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Why Russia’s New Tanks Are A Wake-Up Call For The US

During its annual May 9 Victory Day Parade commemorating the end of World War II, the Russian military brings out the most striking examples of their ground force vehicles. This year, they publicly unveiled what is possibly the most ambitious ground vehicle program since the end of the Cold War. The Armata Universal Combat Platform is Russia’s attempt to make a interconnected family of tanks, infantry fighting vehicles, armored personnel carriers, self-propelled guns, and other vehicles. The centerpiece is the T-14 Armata main battle tank, a radical design that highlights a troubling lack of fighting vehicle development in the West.

The T-14’s biggest departure from traditional tank design isn’t quite evident from photos. The turret is completely unmanned; instead, the three crew members operate the tank in a compartment at the front of the hull. This provides several advantages. There is more room in the turret for armament; currently, the T-14 is equipped with the latest upgrade of Russia’s standard 125mm tank gun, the 2A82A; in addition to the wide variety of Russian armor-piercing and high-explosive shells available, the gun is also capable of firing anti-tank guided missiles. According to the technical periodical, Jane’s Defense Weekly, additional armament could be provided in the form of a co-axial 30mm autocannon and PKT machine gun, giving the T-14 the ability to engage a wide variety of targets. The remote turret could also theoretically allow a single crew member to maneuver and fire the T-14’s weapons, albeit much less effectively.

The turret is notably taller than than previous Russian designs and contemporary Western tanks; a tall profile hinders the ability of the tank to go “hull down” behind cover, a quintessential tactic of armor warfare. But the larger turret could possibly accommodate a larger 152mm main gun, increasing the T-14’s firepower even more. Another possible tradeoff involves the crew compartment; while the front armor of most tanks is often the toughest, the T-14 crew will certainly be the first to know if any rounds do get through. Some designs, like the Israeli Merkava, have moved the engine to the front in order to provide more protection for the crew for exactly this reason.

The T-14 crew may not have to worry, however. In an unprecedented shift to prioritize protection over mobility, which shaped the design of many Soviet tanks, the T-14 will incorporate several active protection systems designed to kill incoming missiles before they even strike the tank. The tank also features explosive reactive armor as an inherent part of the design, providing an increased defense against projectiles. Completing the defense are slat armor panels at the rear, which provide some protection against shoulder-launched anti-tank weapons. The overall armor composition is new, but its makeup is unknown. It is likely similar to the “Chobham” and “Dorchester” composite armor developed by the British Ministry of Defense, putting it on par with tanks used by NATO nations.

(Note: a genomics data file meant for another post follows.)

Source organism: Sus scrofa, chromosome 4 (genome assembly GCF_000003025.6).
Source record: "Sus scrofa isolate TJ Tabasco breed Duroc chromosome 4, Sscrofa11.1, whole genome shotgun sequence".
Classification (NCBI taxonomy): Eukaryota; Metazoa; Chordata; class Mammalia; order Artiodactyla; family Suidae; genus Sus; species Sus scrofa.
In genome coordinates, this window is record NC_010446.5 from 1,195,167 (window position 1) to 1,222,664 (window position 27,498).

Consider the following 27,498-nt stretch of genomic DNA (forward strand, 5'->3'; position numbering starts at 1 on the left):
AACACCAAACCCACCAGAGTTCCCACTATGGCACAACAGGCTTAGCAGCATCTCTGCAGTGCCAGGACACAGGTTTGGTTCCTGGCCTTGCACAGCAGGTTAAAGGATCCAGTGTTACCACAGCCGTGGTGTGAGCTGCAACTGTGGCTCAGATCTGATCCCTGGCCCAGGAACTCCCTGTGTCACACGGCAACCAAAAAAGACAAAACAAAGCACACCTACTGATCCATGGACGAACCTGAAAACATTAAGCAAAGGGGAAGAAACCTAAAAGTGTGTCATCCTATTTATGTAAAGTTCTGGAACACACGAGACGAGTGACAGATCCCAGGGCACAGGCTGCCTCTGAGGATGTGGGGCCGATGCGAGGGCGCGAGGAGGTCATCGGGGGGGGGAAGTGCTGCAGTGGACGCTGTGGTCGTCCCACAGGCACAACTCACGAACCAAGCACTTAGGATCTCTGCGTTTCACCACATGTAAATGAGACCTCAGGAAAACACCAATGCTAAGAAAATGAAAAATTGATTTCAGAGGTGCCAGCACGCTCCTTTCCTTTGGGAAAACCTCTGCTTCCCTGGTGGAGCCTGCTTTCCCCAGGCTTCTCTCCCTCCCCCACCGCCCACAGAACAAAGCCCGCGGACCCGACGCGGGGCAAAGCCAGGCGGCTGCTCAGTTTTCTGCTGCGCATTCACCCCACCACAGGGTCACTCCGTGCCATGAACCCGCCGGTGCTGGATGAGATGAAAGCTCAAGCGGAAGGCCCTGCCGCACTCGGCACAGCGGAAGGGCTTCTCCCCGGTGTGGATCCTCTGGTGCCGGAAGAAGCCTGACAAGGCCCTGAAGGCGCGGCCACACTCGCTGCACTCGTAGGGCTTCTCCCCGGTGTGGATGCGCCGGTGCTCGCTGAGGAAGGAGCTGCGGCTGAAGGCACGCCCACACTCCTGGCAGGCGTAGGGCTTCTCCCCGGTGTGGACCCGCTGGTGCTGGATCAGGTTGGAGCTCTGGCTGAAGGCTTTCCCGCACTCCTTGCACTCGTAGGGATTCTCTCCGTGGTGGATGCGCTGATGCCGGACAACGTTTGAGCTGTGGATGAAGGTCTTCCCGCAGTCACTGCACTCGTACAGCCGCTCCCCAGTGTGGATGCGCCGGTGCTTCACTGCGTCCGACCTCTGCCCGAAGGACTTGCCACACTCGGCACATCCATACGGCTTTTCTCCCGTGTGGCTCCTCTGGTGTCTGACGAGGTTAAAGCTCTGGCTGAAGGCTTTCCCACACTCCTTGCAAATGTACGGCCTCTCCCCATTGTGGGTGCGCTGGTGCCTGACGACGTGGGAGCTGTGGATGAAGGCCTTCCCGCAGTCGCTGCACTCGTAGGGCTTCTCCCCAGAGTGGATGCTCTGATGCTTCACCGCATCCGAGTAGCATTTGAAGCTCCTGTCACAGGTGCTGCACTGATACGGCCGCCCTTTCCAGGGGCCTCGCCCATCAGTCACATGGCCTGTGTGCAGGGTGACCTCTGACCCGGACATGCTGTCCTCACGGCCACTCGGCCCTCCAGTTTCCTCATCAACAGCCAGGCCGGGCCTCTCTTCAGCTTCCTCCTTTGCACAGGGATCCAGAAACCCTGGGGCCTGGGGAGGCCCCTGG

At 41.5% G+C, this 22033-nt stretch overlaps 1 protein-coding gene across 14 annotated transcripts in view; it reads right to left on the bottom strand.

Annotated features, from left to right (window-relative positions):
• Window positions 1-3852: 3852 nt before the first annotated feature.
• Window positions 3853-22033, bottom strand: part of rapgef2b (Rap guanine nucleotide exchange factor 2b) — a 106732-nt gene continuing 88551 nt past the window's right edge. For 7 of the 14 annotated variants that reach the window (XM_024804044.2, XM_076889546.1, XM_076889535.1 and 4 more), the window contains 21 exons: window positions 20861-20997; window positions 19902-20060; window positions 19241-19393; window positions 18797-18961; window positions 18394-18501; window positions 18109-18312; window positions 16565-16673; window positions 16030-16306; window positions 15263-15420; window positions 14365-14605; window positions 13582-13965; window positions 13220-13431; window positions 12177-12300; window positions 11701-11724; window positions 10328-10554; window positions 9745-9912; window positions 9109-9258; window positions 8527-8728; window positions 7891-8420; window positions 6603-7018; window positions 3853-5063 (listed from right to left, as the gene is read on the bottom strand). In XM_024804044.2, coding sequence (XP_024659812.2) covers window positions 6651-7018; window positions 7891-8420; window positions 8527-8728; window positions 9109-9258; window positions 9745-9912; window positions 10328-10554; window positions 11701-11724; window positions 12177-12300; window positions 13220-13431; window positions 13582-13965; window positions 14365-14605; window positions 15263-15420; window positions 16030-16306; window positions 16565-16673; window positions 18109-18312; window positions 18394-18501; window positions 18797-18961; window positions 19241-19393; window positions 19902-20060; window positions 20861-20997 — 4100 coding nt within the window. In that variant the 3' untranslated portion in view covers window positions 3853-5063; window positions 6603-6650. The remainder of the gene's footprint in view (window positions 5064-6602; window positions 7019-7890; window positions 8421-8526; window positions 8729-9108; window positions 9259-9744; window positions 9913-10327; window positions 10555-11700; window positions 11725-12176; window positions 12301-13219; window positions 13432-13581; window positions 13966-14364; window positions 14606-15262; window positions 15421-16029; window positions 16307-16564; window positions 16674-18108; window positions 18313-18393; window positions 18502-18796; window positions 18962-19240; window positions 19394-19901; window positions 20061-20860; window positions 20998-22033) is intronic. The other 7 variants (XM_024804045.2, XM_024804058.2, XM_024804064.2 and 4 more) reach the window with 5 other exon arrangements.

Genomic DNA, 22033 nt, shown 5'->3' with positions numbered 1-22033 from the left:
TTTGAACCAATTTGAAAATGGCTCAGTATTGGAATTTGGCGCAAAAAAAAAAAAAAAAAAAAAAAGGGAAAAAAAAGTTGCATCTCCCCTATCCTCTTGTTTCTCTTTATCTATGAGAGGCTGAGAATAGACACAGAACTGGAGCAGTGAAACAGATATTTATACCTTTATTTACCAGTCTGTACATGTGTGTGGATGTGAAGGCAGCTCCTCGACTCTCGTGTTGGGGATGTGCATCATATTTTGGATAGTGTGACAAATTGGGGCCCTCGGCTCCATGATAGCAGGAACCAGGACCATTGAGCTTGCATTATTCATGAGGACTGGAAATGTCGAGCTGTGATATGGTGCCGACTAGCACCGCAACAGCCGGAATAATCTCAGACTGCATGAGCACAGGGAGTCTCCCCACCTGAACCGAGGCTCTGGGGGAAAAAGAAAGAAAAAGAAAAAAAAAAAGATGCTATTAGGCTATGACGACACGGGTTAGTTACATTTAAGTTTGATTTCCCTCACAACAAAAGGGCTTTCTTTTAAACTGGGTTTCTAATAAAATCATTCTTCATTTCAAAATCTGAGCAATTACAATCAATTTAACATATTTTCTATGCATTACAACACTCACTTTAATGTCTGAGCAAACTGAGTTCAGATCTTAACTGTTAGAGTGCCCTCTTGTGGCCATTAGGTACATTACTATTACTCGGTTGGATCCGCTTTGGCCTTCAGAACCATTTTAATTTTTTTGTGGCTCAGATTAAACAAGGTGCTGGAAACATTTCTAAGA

The T-14 features a new target and sensor package, including an active electronically scanned array radar suite derived from a fighter jet, enabling the T-14 to track multiple targets simultaneously and provide automatic ballistic solutions to the gunner. The commander has day, night, and thermal optics in a remote systems that also features a machine gun similar to the American Common Remotely Operated Weapon Station.

The T-14’s massive improvements may seem shocking, but the truth is the Russians have pioneered new tank designs for decades. Professor Richard Ogorkiewicz, a armour expert who has studied tanks since the early 1960s, explains in his book “Tanks: 100 Years Of Evolution” that the Russians always considered tanks an important part of ground warfare, whereas the West questioned the future of the tank several times during the Cold War. This was notably seen in the aftermath of the 1973 Yom Kippur War, where Israeli tanks counter-attacking against Egypt and Syria took heavy losses from AT-3 “Sagger” anti-tank guided missiles. Ogorkiewicz elaborates:

On the Sinai front, the successful assault crossing of the Suez Canal by the Egyptian forces was followed immediately by counter-attacks by the Israeli 252nd Division, which ran into Egyptian infantry equipped with an exceptionally large number of Soviet-made Sagger anti-tank guided missiles and failed, losing 165 of its 268 tanks. This immediately led to worldwide rumours that tanks were no longer effective and it took some time for these to be disproved by the evidence provided by the rest of the Yom Kippur War, in which many more tanks were destroyed by the guns of the opposing tanks than by guided missiles.